Reedy Lagoon Readies for Long Term Lithium Demand
Reedy Lagoon Corp. (ASX:RLC) continues to make strides into the burgeoning lithium sector, with its the Nevada lithium brine assets now comprising four projects — Columbus Salt Marsh, Big Smoky South, Clayton Valley and Alkali Lake North.
These projects are located in the US — one of the best jurisdictions on the planet in which to operate a mine.
Outside of China, the most promising areas for finding lithium bearing brine are in the Atacama Desert in South America (Argentina, Chili and Bolivia), and in the US, around and including Nevada. However, the US is a more stable jurisdiction... it's hard to imagine it being hit with 60% inflation such is the case in Argentina at present.
RLC’s projects are located in three large and separate ground water catchment areas in Nevada, and they are all within 50 kilometres of Albemarle Corp.'s (NYSE:ALB) Silver Peak Lithium mine — North America’s only producing lithium brine operation — which is 360 kilometres by road from the Tesla Gigafactory (lithium-ion batteries) in Reno.
RLC will also be looking to generate strong margins as its end game is to develop projects to potentially reduce the costs traditionally incurred by hard rock miners.
In fact, lithium from brines can be processed at around half the cost burden endured by the hard rock miners because it doesn’t need to be mined, crushed or roasted,. Deriving lithium compounds from brine sources tends to be cheaper than from mineral sources such as spodumene.
Of course, the other metric that comes into play when considering a company’s earnings ability is the commodity price.
As is the case with the likes of precious and base metals, revenues generated by lithium producers will always be impacted by commodity price fluctuations. This is where the lithium industry becomes very complex, but more on that later.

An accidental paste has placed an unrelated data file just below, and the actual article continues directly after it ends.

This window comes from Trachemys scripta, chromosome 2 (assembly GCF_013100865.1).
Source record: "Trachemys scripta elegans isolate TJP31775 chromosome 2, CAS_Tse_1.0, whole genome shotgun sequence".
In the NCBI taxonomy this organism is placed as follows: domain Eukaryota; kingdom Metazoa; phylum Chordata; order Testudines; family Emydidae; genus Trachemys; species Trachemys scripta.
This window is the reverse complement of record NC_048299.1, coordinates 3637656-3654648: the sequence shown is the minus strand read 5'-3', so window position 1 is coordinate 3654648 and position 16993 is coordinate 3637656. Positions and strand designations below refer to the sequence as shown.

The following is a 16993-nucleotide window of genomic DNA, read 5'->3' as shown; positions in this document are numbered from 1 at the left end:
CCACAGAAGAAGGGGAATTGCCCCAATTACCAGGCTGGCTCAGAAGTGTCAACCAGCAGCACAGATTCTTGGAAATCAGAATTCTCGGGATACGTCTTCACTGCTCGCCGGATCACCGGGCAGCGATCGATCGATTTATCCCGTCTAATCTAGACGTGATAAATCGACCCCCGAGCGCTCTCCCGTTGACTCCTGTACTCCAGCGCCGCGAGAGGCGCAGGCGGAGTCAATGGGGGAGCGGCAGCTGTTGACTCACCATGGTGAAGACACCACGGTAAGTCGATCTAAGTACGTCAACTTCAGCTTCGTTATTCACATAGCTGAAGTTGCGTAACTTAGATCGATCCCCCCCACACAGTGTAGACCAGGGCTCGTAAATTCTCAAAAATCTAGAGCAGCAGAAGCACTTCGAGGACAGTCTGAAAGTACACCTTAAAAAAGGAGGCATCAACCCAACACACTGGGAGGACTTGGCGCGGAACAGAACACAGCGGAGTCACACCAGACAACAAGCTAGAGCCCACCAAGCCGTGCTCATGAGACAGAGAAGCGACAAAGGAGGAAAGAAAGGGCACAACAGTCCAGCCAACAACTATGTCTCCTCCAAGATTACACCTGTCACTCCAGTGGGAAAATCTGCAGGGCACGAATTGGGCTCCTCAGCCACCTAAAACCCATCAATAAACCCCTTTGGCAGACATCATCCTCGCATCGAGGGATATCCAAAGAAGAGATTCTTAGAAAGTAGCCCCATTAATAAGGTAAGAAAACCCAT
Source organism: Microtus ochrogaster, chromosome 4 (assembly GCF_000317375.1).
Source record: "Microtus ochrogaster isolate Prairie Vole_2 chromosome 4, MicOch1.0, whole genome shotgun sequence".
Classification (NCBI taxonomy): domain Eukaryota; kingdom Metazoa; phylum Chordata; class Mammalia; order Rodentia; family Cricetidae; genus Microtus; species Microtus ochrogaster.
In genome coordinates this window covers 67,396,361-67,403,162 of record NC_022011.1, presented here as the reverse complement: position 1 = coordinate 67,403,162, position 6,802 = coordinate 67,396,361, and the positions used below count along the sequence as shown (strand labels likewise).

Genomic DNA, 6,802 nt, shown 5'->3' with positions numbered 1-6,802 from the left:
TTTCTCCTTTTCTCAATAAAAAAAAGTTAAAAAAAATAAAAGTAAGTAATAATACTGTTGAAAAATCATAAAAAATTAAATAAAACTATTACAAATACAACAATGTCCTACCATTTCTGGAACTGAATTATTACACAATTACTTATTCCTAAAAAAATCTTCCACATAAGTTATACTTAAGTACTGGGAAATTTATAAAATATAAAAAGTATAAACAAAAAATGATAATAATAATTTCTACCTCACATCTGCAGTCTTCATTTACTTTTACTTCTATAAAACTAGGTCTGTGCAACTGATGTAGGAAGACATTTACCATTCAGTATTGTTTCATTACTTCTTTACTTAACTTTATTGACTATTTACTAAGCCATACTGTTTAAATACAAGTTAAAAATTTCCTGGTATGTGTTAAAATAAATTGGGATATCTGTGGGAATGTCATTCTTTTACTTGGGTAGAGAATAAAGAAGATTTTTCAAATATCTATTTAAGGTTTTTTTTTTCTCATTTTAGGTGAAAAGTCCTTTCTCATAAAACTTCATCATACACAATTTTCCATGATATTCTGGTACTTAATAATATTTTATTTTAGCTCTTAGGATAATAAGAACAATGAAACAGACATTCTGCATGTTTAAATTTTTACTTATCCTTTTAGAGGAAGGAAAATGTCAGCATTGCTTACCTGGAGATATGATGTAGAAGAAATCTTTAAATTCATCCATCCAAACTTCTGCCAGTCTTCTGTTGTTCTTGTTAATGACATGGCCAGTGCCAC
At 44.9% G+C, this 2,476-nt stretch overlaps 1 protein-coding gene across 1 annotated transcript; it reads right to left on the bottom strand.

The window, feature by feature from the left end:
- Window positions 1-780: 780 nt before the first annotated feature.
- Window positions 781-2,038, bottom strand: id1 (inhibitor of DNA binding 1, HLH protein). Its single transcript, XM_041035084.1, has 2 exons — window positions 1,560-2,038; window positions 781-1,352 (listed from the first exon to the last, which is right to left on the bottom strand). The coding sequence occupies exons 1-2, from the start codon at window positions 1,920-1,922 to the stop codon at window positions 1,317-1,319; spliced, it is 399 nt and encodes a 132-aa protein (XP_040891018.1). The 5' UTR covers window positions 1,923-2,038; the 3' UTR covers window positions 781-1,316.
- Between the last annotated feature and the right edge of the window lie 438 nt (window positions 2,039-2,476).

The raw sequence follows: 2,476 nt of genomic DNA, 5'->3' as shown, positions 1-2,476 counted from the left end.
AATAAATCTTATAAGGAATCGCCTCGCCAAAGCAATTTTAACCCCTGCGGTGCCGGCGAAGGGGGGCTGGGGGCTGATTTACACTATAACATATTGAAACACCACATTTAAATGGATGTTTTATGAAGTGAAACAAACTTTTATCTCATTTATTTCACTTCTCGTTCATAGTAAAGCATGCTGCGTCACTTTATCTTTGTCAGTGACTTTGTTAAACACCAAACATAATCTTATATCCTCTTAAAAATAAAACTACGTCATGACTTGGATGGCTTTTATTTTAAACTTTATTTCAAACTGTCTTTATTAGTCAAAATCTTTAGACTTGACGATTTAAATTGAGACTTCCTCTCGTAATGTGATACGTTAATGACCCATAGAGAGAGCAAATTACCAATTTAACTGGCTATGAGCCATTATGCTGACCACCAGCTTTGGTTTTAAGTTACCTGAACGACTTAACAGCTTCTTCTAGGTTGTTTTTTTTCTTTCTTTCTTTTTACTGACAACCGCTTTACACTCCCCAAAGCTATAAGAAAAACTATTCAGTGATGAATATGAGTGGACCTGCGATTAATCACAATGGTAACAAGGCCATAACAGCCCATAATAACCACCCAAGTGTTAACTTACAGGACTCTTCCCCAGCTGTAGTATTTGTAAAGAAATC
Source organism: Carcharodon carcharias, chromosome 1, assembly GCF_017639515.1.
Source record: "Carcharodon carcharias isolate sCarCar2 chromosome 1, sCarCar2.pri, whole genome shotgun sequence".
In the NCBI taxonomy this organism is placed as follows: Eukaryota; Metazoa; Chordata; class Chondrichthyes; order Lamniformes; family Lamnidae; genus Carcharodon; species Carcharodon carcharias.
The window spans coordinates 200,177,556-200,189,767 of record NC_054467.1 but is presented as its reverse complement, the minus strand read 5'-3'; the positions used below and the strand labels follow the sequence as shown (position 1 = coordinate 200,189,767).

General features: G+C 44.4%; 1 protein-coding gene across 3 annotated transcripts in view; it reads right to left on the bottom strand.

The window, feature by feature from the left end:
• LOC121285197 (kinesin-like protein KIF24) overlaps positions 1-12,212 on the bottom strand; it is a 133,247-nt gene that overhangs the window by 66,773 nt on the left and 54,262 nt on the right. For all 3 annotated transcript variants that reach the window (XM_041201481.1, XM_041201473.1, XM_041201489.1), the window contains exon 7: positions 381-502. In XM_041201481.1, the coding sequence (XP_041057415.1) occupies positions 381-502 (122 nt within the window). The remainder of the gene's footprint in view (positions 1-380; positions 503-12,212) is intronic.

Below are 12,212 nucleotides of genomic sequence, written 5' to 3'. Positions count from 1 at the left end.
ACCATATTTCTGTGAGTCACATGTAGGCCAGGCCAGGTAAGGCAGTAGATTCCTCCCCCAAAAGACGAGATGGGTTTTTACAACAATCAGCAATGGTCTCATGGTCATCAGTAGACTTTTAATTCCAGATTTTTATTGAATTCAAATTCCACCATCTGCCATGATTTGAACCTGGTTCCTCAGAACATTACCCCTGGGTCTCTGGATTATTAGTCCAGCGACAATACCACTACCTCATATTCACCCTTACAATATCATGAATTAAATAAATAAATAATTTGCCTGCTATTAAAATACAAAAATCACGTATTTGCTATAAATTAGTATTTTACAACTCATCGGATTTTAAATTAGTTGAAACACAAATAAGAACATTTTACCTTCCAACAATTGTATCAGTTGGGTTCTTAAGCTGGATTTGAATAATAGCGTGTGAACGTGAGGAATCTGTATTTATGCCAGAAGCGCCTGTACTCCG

Of course it should be noted here that because commodity prices do fluctuate, those considering an investment in this stock should seek professional financial advice and not base any investment decision on commodity prices alone.
Underpinning RLC’s success in gaining access to some of the most highly prospective ground in the renowned Clayton Valley was its adoption of new regulations introduced in Nevada allowing it to progress with a view to developing a Dissolved Mineral Resource Exploration Well.
Investors may have taken their eye off the ball, focusing on volatility in the lithium price rather than monitoring RLC’s promising operational developments. Much of this is to do with contentious comments regarding future demand for the commodity, which has not only placed a drag on the lithium price, but also negatively impacted the share prices of most companies in the sector.
But as we said, it's what's been happening on the operational front that should be the focus, and on that note we revisit Reedy Lagoon.